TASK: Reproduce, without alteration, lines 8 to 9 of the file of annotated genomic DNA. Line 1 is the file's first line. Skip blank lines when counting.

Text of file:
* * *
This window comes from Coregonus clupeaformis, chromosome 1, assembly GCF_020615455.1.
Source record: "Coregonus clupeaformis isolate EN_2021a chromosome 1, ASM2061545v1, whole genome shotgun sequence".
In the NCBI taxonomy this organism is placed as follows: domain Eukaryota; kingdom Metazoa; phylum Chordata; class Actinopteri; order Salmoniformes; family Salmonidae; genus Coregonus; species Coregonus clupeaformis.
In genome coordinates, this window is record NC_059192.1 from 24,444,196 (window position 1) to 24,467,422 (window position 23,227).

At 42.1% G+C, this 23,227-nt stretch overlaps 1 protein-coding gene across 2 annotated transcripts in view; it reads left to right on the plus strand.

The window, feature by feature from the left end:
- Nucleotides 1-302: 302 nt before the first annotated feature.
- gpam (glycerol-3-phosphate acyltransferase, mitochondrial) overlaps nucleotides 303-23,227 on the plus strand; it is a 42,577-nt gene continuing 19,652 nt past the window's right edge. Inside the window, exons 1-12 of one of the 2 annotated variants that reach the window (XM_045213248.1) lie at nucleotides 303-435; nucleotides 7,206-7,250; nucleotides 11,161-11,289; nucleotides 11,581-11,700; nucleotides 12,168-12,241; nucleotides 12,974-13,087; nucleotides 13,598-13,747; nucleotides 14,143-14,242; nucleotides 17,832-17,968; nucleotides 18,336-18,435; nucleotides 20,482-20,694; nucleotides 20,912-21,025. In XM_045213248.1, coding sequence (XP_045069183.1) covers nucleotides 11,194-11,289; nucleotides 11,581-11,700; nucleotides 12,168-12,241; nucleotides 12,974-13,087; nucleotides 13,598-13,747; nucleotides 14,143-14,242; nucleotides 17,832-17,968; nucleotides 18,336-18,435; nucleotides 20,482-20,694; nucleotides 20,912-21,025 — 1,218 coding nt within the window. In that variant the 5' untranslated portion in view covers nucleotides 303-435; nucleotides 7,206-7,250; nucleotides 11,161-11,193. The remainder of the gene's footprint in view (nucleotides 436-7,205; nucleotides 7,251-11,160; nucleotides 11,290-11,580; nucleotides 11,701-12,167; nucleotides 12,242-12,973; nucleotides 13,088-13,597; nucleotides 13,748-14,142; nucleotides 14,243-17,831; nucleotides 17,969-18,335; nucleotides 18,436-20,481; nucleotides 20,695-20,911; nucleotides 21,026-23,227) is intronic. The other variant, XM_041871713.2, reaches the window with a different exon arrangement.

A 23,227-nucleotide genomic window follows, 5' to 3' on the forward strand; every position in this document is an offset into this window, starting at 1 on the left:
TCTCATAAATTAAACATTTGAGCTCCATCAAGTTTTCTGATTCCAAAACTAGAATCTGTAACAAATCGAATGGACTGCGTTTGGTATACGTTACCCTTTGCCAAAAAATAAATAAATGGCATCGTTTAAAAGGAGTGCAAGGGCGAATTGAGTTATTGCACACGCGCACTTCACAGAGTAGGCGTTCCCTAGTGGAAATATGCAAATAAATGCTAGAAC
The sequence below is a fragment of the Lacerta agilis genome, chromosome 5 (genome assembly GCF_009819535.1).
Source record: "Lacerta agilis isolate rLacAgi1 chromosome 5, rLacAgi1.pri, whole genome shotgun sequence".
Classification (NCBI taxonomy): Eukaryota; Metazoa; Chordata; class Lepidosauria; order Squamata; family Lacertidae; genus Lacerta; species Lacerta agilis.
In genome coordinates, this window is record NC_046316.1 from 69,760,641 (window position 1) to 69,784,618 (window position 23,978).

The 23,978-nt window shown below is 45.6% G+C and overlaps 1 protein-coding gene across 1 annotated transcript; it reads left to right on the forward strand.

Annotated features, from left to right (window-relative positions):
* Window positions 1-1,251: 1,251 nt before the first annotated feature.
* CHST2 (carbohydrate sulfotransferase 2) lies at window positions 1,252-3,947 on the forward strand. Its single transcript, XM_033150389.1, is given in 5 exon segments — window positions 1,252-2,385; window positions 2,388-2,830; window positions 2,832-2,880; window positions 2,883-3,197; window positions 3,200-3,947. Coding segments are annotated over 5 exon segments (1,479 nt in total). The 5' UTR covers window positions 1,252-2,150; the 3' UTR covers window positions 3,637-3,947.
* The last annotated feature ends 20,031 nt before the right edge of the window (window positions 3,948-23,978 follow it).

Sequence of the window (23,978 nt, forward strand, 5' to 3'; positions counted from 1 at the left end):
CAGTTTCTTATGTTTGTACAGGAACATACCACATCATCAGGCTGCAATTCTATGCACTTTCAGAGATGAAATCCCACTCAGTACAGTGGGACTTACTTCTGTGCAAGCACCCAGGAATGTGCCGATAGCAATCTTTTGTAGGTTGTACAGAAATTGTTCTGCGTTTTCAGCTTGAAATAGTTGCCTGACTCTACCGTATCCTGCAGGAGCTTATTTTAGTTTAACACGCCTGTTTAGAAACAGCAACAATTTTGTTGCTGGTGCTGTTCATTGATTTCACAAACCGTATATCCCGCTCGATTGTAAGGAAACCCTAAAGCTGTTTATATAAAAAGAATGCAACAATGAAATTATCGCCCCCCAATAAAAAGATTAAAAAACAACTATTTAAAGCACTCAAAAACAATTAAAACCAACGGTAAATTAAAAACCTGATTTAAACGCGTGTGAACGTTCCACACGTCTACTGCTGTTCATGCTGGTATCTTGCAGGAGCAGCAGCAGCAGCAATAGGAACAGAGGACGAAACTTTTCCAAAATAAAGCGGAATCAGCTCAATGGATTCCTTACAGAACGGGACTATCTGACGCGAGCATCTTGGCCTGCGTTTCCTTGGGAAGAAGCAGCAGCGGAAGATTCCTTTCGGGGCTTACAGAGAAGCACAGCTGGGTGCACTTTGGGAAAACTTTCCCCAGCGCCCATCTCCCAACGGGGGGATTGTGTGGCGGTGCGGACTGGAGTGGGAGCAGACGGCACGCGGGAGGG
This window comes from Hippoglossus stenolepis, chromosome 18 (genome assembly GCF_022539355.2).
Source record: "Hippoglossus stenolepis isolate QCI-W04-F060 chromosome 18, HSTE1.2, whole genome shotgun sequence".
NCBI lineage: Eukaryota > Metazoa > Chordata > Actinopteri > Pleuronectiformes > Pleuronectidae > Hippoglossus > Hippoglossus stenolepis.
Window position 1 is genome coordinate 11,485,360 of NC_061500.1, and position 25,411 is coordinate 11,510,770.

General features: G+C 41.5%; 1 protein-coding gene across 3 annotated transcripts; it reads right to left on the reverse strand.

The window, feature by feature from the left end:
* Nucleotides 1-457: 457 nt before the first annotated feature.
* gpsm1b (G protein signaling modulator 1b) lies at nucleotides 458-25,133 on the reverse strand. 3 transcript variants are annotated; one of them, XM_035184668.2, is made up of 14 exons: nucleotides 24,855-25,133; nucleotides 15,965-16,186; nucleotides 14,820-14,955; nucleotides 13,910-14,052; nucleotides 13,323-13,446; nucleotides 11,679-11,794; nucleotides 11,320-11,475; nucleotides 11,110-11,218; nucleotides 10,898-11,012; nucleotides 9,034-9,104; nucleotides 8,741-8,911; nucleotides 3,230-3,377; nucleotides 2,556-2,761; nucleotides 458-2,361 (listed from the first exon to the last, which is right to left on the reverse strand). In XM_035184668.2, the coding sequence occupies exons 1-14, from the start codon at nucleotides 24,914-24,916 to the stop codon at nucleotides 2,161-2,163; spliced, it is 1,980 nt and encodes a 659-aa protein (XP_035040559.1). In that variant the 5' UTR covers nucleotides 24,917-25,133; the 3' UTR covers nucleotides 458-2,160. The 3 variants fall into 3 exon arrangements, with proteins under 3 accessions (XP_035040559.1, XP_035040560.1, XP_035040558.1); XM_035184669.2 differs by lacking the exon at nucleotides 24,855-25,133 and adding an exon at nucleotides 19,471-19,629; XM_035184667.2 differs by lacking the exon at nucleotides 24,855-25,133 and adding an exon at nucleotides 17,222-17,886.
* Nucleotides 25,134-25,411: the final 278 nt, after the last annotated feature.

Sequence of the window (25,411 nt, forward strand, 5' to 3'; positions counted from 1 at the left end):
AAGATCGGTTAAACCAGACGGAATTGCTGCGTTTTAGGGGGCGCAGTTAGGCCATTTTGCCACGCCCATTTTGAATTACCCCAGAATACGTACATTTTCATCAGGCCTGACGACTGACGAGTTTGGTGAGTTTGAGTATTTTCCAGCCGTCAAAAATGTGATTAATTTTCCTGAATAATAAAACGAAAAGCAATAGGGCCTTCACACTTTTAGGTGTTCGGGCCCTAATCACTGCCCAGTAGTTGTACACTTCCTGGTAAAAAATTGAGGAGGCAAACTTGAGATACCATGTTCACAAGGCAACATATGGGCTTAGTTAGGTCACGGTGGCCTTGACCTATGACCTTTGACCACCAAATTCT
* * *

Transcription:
- gpam (glycerol-3-phosphate acyltransferase, mitochondrial) overlaps nucleotides 303-23,227 on the plus strand; it is a 42,577-nt gene continuing 19,652 nt past the window's right edge. Inside the window, exons 1-12 of one of the 2 annotated variants that reach the window (XM_045213248.1) lie at nucleotides 303-435; nucleotides 7,206-7,250; nucleotides 11,161-11,289; nucleotides 11,581-11,700; nucleotides 12,168-12,241; nucleotides 12,974-13,087; nucleotides 13,598-13,747; nucleotides 14,143-14,242; nucleotides 17,832-17,968; nucleotides 18,336-18,435; nucleotides 20,482-20,694; nucleotides 20,912-21,025. In XM_045213248.1, coding sequence (XP_045069183.1) covers nucleotides 11,194-11,289; nucleotides 11,581-11,700; nucleotides 12,168-12,241; nucleotides 12,974-13,087; nucleotides 13,598-13,747; nucleotides 14,143-14,242; nucleotides 17,832-17,968; nucleotides 18,336-18,435; nucleotides 20,482-20,694; nucleotides 20,912-21,025 — 1,218 coding nt within the window. In that variant the 5' untranslated portion in view covers nucleotides 303-435; nucleotides 7,206-7,250; nucleotides 11,161-11,193. The remainder of the gene's footprint in view (nucleotides 436-7,205; nucleotides 7,251-11,160; nucleotides 11,290-11,580; nucleotides 11,701-12,167; nucleotides 12,242-12,973; nucleotides 13,088-13,597; nucleotides 13,748-14,142; nucleotides 14,243-17,831; nucleotides 17,969-18,335; nucleotides 18,436-20,481; nucleotides 20,695-20,911; nucleotides 21,026-23,227) is intronic. The other variant, XM_041871713.2, reaches the window with a different exon arrangement.

A 23,227-nucleotide genomic window follows, 5' to 3' on the forward strand; every position in this document is an offset into this window, starting at 1 on the left: